the expressive fallacy
But we would argue that even the more theatrically experimental opera and music-theatre composers of the post-war period have produced works whose idiom is still that of an essentially unreflective neo-expressionism, based upon the belief that dramatic authenticity can be attained through a heightened expressive intensity of music and action that is supposed to evade the constraints of "conventional" forms and meaning altogether (eg: Zimmerman, Penderecki, Ligeti, Bussotti, Maxwell Davies). But neo-expressionism falls victim to the fact that its gestures can only ever be the rhetorical signs of an unattainable authenticity, and to the self-defeating gambits of any practice that is based simply on outpacing or outflanking that which has gone before. More critically aware artists have therefore, it seems, preferred to side-step the issue of "opera" altogether, creating what are certainly viable forms of new music-theatre, but forms in which the "operatic" is conspicuous by its absence: John Cage, Mauricio Kagel, Steve Reich, Robert Ashley, Heiner Goebbels. We would include in this list the more deceptively conventional Judith Weir, whose preference is really for epic narrative rather than dramatic representation and expression.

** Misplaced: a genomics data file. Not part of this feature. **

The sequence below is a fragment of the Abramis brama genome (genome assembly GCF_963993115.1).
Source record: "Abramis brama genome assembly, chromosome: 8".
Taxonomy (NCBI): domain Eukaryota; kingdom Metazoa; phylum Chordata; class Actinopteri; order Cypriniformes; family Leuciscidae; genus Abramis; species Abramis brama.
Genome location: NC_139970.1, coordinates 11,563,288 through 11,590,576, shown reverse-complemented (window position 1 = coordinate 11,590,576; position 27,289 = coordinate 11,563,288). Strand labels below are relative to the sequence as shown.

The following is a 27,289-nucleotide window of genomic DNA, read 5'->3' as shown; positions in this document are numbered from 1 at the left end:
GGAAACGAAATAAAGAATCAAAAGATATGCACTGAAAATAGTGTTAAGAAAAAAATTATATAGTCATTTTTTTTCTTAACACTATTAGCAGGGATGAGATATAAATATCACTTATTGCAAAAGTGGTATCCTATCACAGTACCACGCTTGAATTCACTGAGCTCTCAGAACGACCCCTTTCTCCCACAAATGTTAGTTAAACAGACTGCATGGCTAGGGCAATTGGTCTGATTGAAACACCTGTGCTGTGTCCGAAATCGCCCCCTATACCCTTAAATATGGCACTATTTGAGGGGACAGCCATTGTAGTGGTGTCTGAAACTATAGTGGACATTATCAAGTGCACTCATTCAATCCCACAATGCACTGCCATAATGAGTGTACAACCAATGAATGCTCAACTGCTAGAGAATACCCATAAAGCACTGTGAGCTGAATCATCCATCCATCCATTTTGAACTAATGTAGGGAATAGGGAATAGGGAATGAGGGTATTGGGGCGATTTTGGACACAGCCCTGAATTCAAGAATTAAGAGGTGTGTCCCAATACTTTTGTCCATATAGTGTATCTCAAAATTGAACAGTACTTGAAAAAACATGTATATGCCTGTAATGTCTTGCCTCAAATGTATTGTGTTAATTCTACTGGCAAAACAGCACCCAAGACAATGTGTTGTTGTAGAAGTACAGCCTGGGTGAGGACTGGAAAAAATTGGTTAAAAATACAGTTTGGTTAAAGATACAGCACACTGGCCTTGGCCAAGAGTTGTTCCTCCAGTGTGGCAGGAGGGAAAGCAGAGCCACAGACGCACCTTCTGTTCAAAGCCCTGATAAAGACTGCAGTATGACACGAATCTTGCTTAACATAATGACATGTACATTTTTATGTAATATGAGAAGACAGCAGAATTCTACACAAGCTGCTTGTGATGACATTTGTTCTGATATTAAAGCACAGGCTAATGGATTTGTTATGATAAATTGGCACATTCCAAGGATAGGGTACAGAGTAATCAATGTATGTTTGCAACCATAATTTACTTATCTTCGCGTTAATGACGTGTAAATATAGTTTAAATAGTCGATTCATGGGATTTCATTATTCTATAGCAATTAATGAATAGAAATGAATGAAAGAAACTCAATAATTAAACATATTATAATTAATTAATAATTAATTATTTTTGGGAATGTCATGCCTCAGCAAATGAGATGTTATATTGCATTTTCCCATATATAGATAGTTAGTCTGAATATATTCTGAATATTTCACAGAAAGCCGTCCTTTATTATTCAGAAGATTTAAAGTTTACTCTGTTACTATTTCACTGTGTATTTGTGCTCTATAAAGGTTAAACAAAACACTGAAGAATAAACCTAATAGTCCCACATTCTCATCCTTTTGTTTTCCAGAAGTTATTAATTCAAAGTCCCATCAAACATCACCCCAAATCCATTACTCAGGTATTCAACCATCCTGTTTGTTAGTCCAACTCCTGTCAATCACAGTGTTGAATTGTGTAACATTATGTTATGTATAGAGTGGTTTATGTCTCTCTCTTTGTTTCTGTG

Brecht came to believe that opera was beyond redemption as an art form. If he was right - and surely he was - the question will be raised "why bother ?" If opera is a redundant artform whose specific artistic properties have in effect been appropriated and superseded by the movie industry, as Adorno suggested many years ago, why do we expend critical and artistic energy on tilting at broken windmills ? For two reasons. Firstly, because, despite being moribund - or more accurately, precisely because it’s moribund - opera continues to command a grotesquely inflated socio-economic position within our culture. This is because opera sits at the apex of a whole set of cultural values that are based upon the association of "high" art and class. Yet opera also offers itself as the most vulnerable point of that nexus; the point where the values of high art conventionally understood reveal themselves to be the closest to vacuity and kitsch. Opera and classical ballet have always served as preferred entertainment of the ruling-classes, mainly because they are the least intellectual and the most conspicuously expensive. Both opera and ballet teeter precariously on the brink of kitsch, but because they are ritsch kitsch they have accrued high cultural value. Wagner once commented on the Victorian bourgeoisie’s smug love of oratorio, which permitted them to enjoy the profane pleasures of opera under the guise of religion. Since art has become the religion of the 20th and 21st century bourgeoisie, opera and ballet have come to serve the same function that oratorio once served, offering the pleasure of entertainment enhanced by the cultural capital bestowed by "high art. The recent hysteria about dumbing down has surely been whipped up by the cultural elite in panicked response to the manifest evidence that "high" art is all too easily disneyfied.